VT House, also known as "house of the infinite", was conceived by Spanish architect Alberto Campo Baeza first and foremost as a piece of landscape architecture, with its architectural elements sunken underneath.
"We have erected a house as if it were a jetty facing out to sea," said the architect. "On this resoundingly horizontal plane, bare and denuded, we face out to the distant horizon."
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The building comprises a bulky rectangular box, 20 metres wide and 36 metres deep, although the extensive upper terrace gives the impression that the structure is much larger.
Two storeys are housed beneath the rooftop plane. The front half of these floors emerges from the terrain to meet the beach, while the rear half was created by excavating 12 metres into the rock.
The entire structure was built from travertine stone, which Campo Baeza describes as a reference to Cádiz's Roman heritage.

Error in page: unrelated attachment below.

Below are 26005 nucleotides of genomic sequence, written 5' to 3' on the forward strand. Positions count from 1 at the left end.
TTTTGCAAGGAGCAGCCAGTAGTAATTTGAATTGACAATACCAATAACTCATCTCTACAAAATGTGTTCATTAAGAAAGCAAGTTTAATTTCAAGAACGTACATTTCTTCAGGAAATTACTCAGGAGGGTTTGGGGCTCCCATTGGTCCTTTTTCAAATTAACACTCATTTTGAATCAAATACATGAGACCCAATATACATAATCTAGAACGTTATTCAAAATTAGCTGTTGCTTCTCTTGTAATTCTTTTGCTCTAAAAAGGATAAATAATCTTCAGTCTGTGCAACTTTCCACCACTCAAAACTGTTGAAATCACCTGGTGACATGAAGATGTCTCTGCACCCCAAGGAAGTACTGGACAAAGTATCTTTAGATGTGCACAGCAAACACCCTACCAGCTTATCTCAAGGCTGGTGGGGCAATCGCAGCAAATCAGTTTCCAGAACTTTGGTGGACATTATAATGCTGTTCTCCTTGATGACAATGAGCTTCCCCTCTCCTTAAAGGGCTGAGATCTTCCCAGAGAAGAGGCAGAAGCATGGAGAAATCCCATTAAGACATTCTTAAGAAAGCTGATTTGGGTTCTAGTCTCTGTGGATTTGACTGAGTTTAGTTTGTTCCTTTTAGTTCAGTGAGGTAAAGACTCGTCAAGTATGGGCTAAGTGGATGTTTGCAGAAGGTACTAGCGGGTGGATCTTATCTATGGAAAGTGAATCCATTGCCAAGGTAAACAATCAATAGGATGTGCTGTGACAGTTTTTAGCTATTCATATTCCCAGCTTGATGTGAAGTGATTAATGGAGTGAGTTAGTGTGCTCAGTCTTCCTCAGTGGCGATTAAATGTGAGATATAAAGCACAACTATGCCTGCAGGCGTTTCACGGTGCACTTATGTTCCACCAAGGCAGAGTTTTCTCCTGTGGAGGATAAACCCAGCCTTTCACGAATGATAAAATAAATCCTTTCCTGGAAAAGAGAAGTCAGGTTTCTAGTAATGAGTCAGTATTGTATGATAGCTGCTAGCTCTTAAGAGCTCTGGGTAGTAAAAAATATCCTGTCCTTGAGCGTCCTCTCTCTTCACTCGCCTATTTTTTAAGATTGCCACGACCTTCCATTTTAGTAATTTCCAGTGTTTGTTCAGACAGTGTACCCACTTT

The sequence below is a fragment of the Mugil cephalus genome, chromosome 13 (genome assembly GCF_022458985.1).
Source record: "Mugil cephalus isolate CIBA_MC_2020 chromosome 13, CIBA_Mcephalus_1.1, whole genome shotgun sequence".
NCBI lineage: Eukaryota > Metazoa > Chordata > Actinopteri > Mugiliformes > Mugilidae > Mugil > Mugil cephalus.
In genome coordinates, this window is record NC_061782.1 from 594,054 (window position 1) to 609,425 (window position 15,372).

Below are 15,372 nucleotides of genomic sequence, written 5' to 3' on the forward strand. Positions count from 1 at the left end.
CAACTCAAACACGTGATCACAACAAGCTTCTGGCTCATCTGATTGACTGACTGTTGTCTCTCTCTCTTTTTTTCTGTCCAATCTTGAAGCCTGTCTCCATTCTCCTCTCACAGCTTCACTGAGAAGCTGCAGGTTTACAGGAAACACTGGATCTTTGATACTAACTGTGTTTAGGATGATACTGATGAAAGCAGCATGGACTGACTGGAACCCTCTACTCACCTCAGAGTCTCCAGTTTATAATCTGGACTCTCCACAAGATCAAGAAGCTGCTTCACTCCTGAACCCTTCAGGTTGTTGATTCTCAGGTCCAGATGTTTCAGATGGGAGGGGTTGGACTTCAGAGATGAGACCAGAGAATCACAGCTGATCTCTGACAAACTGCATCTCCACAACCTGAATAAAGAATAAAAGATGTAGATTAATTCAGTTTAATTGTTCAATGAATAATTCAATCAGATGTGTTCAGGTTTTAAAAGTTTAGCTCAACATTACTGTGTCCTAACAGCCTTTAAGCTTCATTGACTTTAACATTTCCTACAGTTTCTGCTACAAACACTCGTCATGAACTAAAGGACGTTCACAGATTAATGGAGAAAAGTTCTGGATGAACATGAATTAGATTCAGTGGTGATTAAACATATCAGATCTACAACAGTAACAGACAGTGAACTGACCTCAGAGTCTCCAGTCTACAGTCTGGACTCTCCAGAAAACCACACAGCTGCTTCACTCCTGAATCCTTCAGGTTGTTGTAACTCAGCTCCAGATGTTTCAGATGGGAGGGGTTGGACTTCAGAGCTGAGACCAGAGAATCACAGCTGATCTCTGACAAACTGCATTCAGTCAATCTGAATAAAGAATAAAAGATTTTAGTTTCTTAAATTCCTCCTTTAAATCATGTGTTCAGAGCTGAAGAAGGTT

"The Romans were there a handful of centuries ago," he explained. "Bolonia, the ruins of the Roman fishing factories where they produced garum and built temples to their gods, is just a stone's throw away."
"In their honour we have built our house, like an acropolis in stone, in Roman travertine," he added.
A monumental wall marks the boundary line between the landscape and the terrace. Beyond this, a swimming pool is sunken into the surface, while a grand staircase leads down inside the house.
The upper level of the building contains rooms dedicated to socialising, including a living room with a circular skylight overhead and a covered balcony in front. This leads through to a simple kitchen with a large dining area.
The lowest level accommodates a series of en-suite bedrooms, positioned on either side of a communal central space that leads straight out to the beach.
"On a marvellous place like a piece of earthly paradise, at Cádiz, we have built an infinite plane facing the infinite sea," he said.
Photography is by Javier Callejas.